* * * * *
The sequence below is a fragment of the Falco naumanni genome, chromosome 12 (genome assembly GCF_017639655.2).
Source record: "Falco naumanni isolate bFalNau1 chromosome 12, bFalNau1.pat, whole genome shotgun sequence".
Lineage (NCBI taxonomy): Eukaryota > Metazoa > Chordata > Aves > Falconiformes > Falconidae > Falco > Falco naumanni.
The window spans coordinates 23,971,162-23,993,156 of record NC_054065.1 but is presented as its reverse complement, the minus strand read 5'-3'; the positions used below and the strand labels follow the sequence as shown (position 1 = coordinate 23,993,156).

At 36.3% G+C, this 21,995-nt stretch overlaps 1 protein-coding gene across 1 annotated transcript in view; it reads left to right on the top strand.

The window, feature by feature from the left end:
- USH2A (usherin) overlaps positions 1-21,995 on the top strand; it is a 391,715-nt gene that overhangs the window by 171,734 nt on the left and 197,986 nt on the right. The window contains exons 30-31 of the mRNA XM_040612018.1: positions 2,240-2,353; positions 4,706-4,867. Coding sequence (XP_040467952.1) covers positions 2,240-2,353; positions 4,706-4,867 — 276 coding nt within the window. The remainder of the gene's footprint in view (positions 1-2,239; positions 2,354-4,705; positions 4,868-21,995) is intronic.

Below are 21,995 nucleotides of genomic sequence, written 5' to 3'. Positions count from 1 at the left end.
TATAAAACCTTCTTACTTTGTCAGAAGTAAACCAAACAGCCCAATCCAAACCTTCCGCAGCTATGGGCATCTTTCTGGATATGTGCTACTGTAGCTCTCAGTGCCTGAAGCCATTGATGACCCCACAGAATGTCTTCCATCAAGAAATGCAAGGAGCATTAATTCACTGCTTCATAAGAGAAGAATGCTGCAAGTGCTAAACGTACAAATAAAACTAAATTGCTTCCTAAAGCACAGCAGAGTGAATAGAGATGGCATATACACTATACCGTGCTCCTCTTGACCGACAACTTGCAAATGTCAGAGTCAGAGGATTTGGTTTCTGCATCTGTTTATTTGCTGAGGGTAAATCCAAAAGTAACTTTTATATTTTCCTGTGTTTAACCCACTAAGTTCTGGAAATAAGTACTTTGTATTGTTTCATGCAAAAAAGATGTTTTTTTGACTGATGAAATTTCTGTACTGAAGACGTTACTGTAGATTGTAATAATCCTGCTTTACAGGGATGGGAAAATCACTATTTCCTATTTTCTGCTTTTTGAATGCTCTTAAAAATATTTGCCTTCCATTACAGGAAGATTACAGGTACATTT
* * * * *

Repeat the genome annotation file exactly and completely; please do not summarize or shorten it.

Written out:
The sequence below is a fragment of the Falco naumanni genome, chromosome 12 (genome assembly GCF_017639655.2).
Source record: "Falco naumanni isolate bFalNau1 chromosome 12, bFalNau1.pat, whole genome shotgun sequence".
Lineage (NCBI taxonomy): Eukaryota > Metazoa > Chordata > Aves > Falconiformes > Falconidae > Falco > Falco naumanni.
The window spans coordinates 23,971,162-23,993,156 of record NC_054065.1 but is presented as its reverse complement, the minus strand read 5'-3'; the positions used below and the strand labels follow the sequence as shown (position 1 = coordinate 23,993,156).

At 36.3% G+C, this 21,995-nt stretch overlaps 1 protein-coding gene across 1 annotated transcript in view; it reads left to right on the top strand.

The window, feature by feature from the left end:
- USH2A (usherin) overlaps positions 1-21,995 on the top strand; it is a 391,715-nt gene that overhangs the window by 171,734 nt on the left and 197,986 nt on the right. The window contains exons 30-31 of the mRNA XM_040612018.1: positions 2,240-2,353; positions 4,706-4,867. Coding sequence (XP_040467952.1) covers positions 2,240-2,353; positions 4,706-4,867 — 276 coding nt within the window. The remainder of the gene's footprint in view (positions 1-2,239; positions 2,354-4,705; positions 4,868-21,995) is intronic.

Below are 21,995 nucleotides of genomic sequence, written 5' to 3'. Positions count from 1 at the left end.
TATAAAACCTTCTTACTTTGTCAGAAGTAAACCAAACAGCCCAATCCAAACCTTCCGCAGCTATGGGCATCTTTCTGGATATGTGCTACTGTAGCTCTCAGTGCCTGAAGCCATTGATGACCCCACAGAATGTCTTCCATCAAGAAATGCAAGGAGCATTAATTCACTGCTTCATAAGAGAAGAATGCTGCAAGTGCTAAACGTACAAATAAAACTAAATTGCTTCCTAAAGCACAGCAGAGTGAATAGAGATGGCATATACACTATACCGTGCTCCTCTTGACCGACAACTTGCAAATGTCAGAGTCAGAGGATTTGGTTTCTGCATCTGTTTATTTGCTGAGGGTAAATCCAAAAGTAACTTTTATATTTTCCTGTGTTTAACCCACTAAGTTCTGGAAATAAGTACTTTGTATTGTTTCATGCAAAAAAGATGTTTTTTTGACTGATGAAATTTCTGTACTGAAGACGTTACTGTAGATTGTAATAATCCTGCTTTACAGGGATGGGAAAATCACTATTTCCTATTTTCTGCTTTTTGAATGCTCTTAAAAATATTTGCCTTCCATTACAGGAAGATTACAGGTACATTT